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Associations between public e-cigarette use and tobacco-related social norms among youth
  1. Israel Terungwa Agaku1,
  2. Siobhan N Perks2,3,
  3. Satomi Odani1,
  4. Rebecca Glover-Kudon1
  1. 1Office on Smoking and Health, National Center for Chronic Disease Prevention and Health Promotion, Centers for Disease Control and Prevention, Atlanta, Georgia, USA
  2. 2Schroeder Institute, Truth Initiative, Washington, District of Columbia, USA
  3. 3Rollins School of Public Health, Emory University, Atlanta, GA, United States
  1. Correspondence to Dr Israel Terungwa Agaku, Office on Smoking and Health, National Center for Chronic Disease Prevention and Health Promotion, Centers for Disease Control and Prevention, Atlanta, GA 30341, USA; iagaku{at}post.harvard.edu

Abstract

Importance E-cigarette use in public places may renormalise tobacco use.

Objective To measure associations between e-cigarette use in public places and social norms among youth.

Design Cross-sectional survey.

Setting School-based.

Participants 24 353 never tobacco users in US 6th–12th grades who completed the 2016–2017 National Youth Tobacco Surveys.

Exposure Individuals were classified as exposed in public places within the past 30 days to: (1) neither e-cigarette secondhand aerosol (SHA) nor combustible tobacco secondhand smoke (SHS); (2) SHA only; (3) SHS only; and (4) both SHA and SHS.

Outcomes Outcomes were overestimation of peer e-cigarette use (a measure of descriptive norms), harm perception and susceptibility. Data were analysed using descriptive statistics and logistic regression (p<0.05).

Results Overall prevalence of SHS and SHA exposure in public places was 46.6% and 18.3%, respectively. SHA exposure in public places was associated with increased odds of overestimating peer e-cigarette use (adjusted OR (AOR): 1.83; 95% CI 1.29 to 2.58) and decreased odds of perceiving e-cigarettes as harmful (AOR: 0.63; 95% CI 0.51 to 0.79), compared with those exposed to neither emission. SHA exposure in public places was also associated with increased susceptibility to using e-cigarettes (AOR: 2.26; 95% CI 1.82 to 2.81) and cigarettes (AOR: 1.51; 95% CI 1.20 to 1.90). E-cigarette harm perception was lower among students in jurisdictions with no comprehensive clean indoor air laws (AOR: 0.79; 95% CI 0.71 to 0.88) or cigarette-only laws (AOR: 0.88; 95% CI 0.78 to 0.99) than in those prohibiting both cigarette and e-cigarette use in public places.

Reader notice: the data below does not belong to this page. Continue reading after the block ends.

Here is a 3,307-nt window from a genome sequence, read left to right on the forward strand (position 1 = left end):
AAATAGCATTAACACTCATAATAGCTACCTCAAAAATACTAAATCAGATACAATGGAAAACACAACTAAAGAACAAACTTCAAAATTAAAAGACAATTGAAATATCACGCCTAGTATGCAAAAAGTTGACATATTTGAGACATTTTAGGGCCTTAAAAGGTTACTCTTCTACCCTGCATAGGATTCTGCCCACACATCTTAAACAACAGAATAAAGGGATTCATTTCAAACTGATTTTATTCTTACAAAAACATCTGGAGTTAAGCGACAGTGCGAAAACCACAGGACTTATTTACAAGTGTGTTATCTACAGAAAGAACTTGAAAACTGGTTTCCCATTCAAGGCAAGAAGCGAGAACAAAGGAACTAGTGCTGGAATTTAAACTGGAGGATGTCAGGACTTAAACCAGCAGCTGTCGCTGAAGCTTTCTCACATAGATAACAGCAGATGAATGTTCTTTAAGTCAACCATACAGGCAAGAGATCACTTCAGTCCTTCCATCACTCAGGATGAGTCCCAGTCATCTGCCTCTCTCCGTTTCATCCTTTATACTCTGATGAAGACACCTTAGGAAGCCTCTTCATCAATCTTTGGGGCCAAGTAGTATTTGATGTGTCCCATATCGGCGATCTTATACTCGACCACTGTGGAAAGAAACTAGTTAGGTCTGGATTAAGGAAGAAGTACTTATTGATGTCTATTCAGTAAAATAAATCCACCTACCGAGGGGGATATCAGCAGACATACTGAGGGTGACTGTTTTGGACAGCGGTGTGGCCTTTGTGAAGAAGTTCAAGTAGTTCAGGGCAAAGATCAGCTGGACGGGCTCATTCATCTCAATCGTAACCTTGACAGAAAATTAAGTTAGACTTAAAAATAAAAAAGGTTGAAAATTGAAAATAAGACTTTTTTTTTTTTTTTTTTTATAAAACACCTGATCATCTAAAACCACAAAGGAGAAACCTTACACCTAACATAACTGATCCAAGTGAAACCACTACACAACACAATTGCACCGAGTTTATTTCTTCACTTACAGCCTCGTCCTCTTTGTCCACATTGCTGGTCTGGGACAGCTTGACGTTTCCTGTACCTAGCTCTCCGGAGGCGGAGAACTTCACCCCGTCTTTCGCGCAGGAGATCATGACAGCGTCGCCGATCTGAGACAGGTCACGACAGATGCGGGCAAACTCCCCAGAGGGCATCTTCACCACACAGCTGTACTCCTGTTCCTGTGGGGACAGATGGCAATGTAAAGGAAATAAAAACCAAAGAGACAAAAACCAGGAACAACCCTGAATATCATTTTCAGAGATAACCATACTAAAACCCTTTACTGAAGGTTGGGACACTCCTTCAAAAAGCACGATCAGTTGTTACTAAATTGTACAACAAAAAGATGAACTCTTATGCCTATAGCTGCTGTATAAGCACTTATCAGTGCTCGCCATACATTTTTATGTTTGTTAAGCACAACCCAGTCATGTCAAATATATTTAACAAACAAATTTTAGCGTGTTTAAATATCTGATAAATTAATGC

Conclusions Prohibiting both e-cigarette and cigarette use in public places could benefit public health.

  • e-cigarettes
  • social norms
  • youth
  • smoke-free policies
  • tobacco control
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Footnotes

  • Contributors ITA conceptualised and designed the study and drafted the initial manuscript. SO and SNP helped conceptualise the study, assisted in the statistical analyses and critically reviewed and revised the manuscript. RGK helped conceptualise the study and critically reviewed and revised the manuscript. All authors approved the final manuscript as submitted and agree to be accountable for all aspects of the work.

  • Funding The authors have not declared a specific grant for this research from any funding agency in the public, commercial or not-for-profit sectors.

  • Competing interests None declared.

  • Patient consent for publication Not required.

  • Provenance and peer review Not commissioned; externally peer reviewed.

  • Data availability statement Data are available in a public, open-access repository.

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